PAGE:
Who Wore it Better: Buick’s Envision, Chevrolet’s Equinox, or GMC’s Terrain?

Photos By: Evan Williams

The 2018 Chevrolet Equinox, Buick Envision, and GMC Terrain all share a common platform.

But unlike past offerings from General Motors–like the six vehicles that used to share the GMT360 platform—the relationship between these latest three isn’t all that obvious.

Sure there are some shared parts, but there are also some surprising differences, with each brand sporting a few unshared party tricks.

So which of GM’s three compact crossovers wears the D2XX platform the best, and which one do you want?

First off, a look at some of the similarities. Like their dimensions.

The trio are all quite close in size, the Chevy and GMC share a wheelbase, but the Envision is the biggest at 108.2-inches long, 0.9-inches longer the other two. Surprisingly, that doesn’t translate into interior space. Legroom up front is identical for all three, while the Buick is 2.2-inches more cramped for rear-seat riders.

The Buick has the least amount of cargo space too, at 57.3 cubic feet with the seats folded. A surprising six feet less than the other two, so bigger isn’t always better, per se. 

Buick gives the Envision more gas, too. Its gas tank holds 17.3 gallons, while the other two hold 15.6 for all-wheel-drive versions and 14.9 for front drivers.

The larger tank is necessitated by the Envision’s thirstier base engine. Sure, with 197 hp, the Envision’s naturally aspirated 2.5-liter four-cylinder makes more power than the 170 hp 1.5-liter turbo in the Equinox and Terrain. But its 192 lb-ft of twist is less than the turbo’s 203 lb-ft, which is accessible over a wide range of engine speeds.

The front-drive Buick is rated for 25 mpg combined, compared with 28 for the Equinox. The Terrain’s standard nine-speed automatic doesn’t help at the pumps, returning the same 28 mpg as the Equinox manages with a six-speed auto, but somehow manages 2 mpg worse than the Equinox on the highway.

Jump up to the top engine, and all three get the same thing, a 2.0-liter turbo that puts out 252 hp and 260 lb-ft of torque. It uses a little more fuel and demands premium gas, but it really is a great engine. The Chevy and GMC both get a nine-speed in this application, but the Envision keeps its original six-speed. Combined economy is 22, 23, 24 for Envision, Terrain, and Equinox, respectively.

Buick gets a different version of the all-wheel-drive system too, using an Active Twin Clutch system to vector torque and send power where necessary in slippery conditions. Buick says it helps handling too, with a capability to send 100 percent of power either front or rearward.

If you want the real fuel-sipping engine, Chevrolet and GMC both offer a 1.6-liter diesel engine that the Buick doesn’t get. That engine’s 240 lb-ft of torque is nothing to sneeze at, but it is louder than the gas engines, despite more insulation, making it untenable in the Buick.

That’s because the Envision is far and away the quiet one. All three have active noise cancellation, but the Buick has more quiet stuff.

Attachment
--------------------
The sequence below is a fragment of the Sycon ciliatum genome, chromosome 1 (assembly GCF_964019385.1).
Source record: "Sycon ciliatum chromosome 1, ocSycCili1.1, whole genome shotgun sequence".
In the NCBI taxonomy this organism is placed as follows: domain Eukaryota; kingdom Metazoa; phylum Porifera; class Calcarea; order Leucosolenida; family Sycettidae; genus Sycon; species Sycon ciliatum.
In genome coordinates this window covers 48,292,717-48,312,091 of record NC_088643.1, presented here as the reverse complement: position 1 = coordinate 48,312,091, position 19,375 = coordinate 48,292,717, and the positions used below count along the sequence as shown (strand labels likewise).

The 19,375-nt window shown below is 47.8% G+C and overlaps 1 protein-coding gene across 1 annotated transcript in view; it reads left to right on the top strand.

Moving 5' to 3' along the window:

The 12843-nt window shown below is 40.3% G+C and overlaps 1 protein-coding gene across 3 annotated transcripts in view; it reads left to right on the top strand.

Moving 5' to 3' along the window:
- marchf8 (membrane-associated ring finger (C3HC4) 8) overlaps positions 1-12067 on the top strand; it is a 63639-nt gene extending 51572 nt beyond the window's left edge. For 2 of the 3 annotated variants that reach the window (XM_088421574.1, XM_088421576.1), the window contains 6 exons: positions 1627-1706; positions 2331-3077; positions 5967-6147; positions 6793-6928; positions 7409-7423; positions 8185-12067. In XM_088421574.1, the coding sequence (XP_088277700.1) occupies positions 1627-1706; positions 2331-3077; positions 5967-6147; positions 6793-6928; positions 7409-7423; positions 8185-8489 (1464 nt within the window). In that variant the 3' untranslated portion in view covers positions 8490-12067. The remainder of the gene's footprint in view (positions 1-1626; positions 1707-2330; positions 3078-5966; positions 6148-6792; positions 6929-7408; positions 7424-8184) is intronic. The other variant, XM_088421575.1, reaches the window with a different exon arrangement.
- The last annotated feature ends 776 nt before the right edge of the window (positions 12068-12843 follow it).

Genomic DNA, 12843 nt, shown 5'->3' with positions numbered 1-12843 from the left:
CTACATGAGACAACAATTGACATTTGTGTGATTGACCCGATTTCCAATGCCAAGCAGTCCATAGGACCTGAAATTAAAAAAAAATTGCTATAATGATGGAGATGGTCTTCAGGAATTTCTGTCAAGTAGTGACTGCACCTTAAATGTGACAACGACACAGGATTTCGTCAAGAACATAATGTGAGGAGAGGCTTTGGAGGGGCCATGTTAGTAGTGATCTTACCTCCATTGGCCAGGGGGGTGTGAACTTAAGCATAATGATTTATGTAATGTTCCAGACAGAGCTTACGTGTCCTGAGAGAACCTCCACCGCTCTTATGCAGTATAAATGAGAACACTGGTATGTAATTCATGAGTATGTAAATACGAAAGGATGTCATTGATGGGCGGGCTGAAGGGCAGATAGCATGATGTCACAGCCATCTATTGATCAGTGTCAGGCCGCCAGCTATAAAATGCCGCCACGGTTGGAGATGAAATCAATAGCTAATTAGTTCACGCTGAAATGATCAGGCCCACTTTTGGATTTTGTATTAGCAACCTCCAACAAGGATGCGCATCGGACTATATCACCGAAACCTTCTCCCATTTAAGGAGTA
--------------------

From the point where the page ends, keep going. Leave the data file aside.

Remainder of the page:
Acoustic glass, extra sound shields in the doors, and better sound absorbing materials under the hood. The other two aren’t exactly noisy, but the Buick is so silent that you don’t actually realize how quiet it is–until you open a window and remember how noisy it is outside. The Terrain felt slightly quieter than the Equinox, but not enough to say so definitively. If you want silence, get the Buick.

The interiors of all three more unique than you’d expect. From small differences, like the inspired in-dash cell-phone holder in the Terrain and Envision, to the “where did that come from” push-button shifter in the Terrain. The Buick and Chevrolet share a console-shift, although the Buick’s wider console intrudes on hip room, the Terrain’s push-button shifter frees up space for American staples like sports drinks, cell phones, and chewing tobacco.

You might be thinking that the button-shifter is silly, but it actually works well in practice. The Envision has a more upscale looking dash and steering wheel, but the Terrain wins for the shifter, extra space, and phone holder.

It also wins because it has the best infotainment. GM’s Intellilink and MyLink are mostly the same systems, but the Terrain gets the newest version. And it’s that much faster, smoother, and easier to use.

When the roads get twisty, the Terrain and Equinox pull away from the Envision. The Envision won’t roll over in turns, but the other two are clearly stiffer and sportier. For a highway cruiser, the silent, cushy Buick is the winner. If you want to drive more quickly, get one of the other two.

If you’re looking at price, the Equinox will tax your chequebook the least. It starts about $1,000 less than the Terrain, and the Envision is about $10,000 more. But the Envision comes with more standard stuff, like leather-trimmed seats, rear park assist, a bigger display screen, and the color info screen on the dashboard.

When it comes to styling, looks are subjective. But the Envision’s exterior is undeniably boring. Inside, though, it looks more upscale than the other two. The Equinox’s styling carries the Chevrolet language, but parts of the nose can look awkward, the chrome mirrors too.

The Terrain is probably the best looking of all of them, and it’s available in Denali trim. The other two don’t have their own brand’s High Country or Avenir trims to compete. That gives the Terrain the nod if you want the absolute fanciest of affordable, premium crossovers.

So which one do we recommend? The Terrain with the 2.0-liter engine. It has power, better exterior styling, the newer infotainment system, and the phone holder slot. 

But as always, your mileage may vary. 

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